My latest embrace of the world of street continued with a wonderful weekend at the first London Street Photography Symposium. I found some lovely like-minded souls with whom to share ideas, walk the streets and hear their thoughts.
What struck me was the populism that the phrase "street photography" now holds. Nick Turpin recalled how he felt like the only street photographer in London, sorry the only photographer taking pictures on the street, when he started in the 80s. It was still an isolated, idiosyncratic practice. Since then the popularity of the term has grown, facilitated by the internet, to a point I regard as "peak street" in 2011. Now street photography is used comfortably to describe a variety of styles, subjects and forms of image making. I find parallels here - sorry it's a bad habit of mine - of the adoption by the mainstream of underground or transgressive creative forms like punk or rap, skateboarding or street art etc. With acceptance and familiarity come a dilution of the "ideals" of the original movement. Pale imitations proliferate, superficially similar but soulless. But don't get me wrong. There is no one way to do street. Like any faith it can accommodate many beliefs, disciples and prophets. However it's inspiring when you do stumble across the real deal.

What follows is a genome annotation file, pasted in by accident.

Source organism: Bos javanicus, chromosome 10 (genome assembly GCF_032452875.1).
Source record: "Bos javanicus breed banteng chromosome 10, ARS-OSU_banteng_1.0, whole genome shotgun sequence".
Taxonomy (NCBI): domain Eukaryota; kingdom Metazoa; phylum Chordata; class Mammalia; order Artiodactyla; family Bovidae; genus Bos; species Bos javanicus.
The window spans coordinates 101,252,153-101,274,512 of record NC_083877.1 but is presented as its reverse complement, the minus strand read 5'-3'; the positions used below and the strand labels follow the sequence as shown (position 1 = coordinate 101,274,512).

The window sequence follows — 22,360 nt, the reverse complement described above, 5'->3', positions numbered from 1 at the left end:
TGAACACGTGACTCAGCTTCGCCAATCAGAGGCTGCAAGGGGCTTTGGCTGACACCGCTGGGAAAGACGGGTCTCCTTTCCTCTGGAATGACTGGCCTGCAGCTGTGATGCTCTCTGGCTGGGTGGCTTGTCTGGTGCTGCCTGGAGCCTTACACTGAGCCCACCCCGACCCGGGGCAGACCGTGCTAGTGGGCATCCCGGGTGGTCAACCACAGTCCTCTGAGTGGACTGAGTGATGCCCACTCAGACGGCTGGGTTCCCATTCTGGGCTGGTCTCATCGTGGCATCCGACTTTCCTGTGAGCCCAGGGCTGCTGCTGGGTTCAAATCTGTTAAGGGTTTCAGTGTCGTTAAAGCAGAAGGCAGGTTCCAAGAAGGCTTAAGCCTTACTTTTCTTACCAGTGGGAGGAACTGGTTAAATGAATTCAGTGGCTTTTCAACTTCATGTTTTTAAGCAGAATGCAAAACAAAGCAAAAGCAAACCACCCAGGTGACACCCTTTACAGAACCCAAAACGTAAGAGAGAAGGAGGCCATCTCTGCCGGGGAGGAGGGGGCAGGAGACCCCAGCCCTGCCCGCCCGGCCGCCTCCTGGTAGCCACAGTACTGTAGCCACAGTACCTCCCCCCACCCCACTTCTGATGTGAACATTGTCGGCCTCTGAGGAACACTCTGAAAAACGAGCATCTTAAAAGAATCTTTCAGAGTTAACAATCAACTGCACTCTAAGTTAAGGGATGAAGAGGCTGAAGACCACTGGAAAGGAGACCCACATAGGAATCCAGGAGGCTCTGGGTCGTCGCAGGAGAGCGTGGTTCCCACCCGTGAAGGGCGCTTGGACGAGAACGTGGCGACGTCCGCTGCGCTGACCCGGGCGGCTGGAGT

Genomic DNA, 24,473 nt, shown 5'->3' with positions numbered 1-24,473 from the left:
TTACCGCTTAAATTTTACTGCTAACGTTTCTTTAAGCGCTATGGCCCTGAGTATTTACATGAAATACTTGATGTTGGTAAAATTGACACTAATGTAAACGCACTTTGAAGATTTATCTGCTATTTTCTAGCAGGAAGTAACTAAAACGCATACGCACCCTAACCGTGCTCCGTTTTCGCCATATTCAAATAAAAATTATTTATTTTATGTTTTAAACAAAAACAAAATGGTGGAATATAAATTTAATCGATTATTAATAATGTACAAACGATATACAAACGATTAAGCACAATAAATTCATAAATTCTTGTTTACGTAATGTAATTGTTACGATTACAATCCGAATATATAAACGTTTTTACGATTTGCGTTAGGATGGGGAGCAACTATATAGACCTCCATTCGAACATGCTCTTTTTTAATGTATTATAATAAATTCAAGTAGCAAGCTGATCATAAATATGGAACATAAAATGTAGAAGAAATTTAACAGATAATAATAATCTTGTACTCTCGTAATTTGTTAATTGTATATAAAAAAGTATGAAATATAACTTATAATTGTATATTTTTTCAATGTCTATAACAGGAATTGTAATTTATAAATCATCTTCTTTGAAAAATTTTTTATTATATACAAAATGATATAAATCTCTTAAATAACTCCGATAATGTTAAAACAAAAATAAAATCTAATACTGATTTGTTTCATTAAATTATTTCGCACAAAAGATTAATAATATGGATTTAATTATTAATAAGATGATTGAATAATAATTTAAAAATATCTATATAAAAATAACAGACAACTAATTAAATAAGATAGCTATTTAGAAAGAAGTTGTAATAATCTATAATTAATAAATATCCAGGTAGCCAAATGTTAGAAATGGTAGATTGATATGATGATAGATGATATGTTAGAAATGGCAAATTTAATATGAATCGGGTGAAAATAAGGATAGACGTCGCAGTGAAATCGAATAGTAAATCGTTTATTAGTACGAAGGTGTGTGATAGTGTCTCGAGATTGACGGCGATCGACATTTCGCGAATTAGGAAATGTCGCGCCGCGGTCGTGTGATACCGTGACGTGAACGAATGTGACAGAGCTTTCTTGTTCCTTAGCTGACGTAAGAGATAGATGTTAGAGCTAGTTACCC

What is interesting about street is how it's shadowed and refracted the mainstream technological developments of the medium. Think 35mm Leica and Contax in the 1920s, the Speed Graphic in the 30s. I've reflected on my own love of old school techniques. They grew organically, a product of my own circumstances in time and place, not as a deliberate homage.
My recent experiments with digital have made me reconsider my work in relation to the facets of that technology. I'd argue cameras on mobile phones are now fundamentally different to the classic machines I've referenced above. They are networked devices designed and used to record, manipulate and share, often in realtime, very personal moments with both intimate friends and anonymous authorities. Is there a new form of street photography that can reflect our times in that way? My ideas are still hazy. I'm not talking scavenger hunts!. Perhaps time to revisit Ambiguous?
Time will tell.